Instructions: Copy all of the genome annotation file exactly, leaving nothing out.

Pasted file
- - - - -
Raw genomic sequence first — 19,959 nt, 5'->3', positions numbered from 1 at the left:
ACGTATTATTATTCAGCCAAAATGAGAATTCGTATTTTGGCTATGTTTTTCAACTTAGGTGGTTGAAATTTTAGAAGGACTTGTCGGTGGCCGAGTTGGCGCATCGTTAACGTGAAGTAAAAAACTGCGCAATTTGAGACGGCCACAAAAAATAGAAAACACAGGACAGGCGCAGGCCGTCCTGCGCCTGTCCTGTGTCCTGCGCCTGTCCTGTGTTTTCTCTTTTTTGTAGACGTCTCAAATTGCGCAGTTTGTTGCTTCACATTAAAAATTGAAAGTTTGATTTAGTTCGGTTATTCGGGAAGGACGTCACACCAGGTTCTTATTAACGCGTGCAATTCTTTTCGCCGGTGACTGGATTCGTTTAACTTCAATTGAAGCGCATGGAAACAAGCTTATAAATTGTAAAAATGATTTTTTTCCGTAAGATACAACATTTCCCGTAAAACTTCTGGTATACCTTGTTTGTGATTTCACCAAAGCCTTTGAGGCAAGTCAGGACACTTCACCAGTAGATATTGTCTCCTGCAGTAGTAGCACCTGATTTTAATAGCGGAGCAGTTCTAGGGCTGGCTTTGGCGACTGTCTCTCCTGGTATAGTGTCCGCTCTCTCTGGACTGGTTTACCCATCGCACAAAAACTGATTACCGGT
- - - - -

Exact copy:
Raw genomic sequence first — 19,959 nt, 5'->3', positions numbered from 1 at the left:
ACGTATTATTATTCAGCCAAAATGAGAATTCGTATTTTGGCTATGTTTTTCAACTTAGGTGGTTGAAATTTTAGAAGGACTTGTCGGTGGCCGAGTTGGCGCATCGTTAACGTGAAGTAAAAAACTGCGCAATTTGAGACGGCCACAAAAAATAGAAAACACAGGACAGGCGCAGGCCGTCCTGCGCCTGTCCTGTGTCCTGCGCCTGTCCTGTGTTTTCTCTTTTTTGTAGACGTCTCAAATTGCGCAGTTTGTTGCTTCACATTAAAAATTGAAAGTTTGATTTAGTTCGGTTATTCGGGAAGGACGTCACACCAGGTTCTTATTAACGCGTGCAATTCTTTTCGCCGGTGACTGGATTCGTTTAACTTCAATTGAAGCGCATGGAAACAAGCTTATAAATTGTAAAAATGATTTTTTTCCGTAAGATACAACATTTCCCGTAAAACTTCTGGTATACCTTGTTTGTGATTTCACCAAAGCCTTTGAGGCAAGTCAGGACACTTCACCAGTAGATATTGTCTCCTGCAGTAGTAGCACCTGATTTTAATAGCGGAGCAGTTCTAGGGCTGGCTTTGGCGACTGTCTCTCCTGGTATAGTGTCCGCTCTCTCTGGACTGGTTTACCCATCGCACAAAAACTGATTACCGGT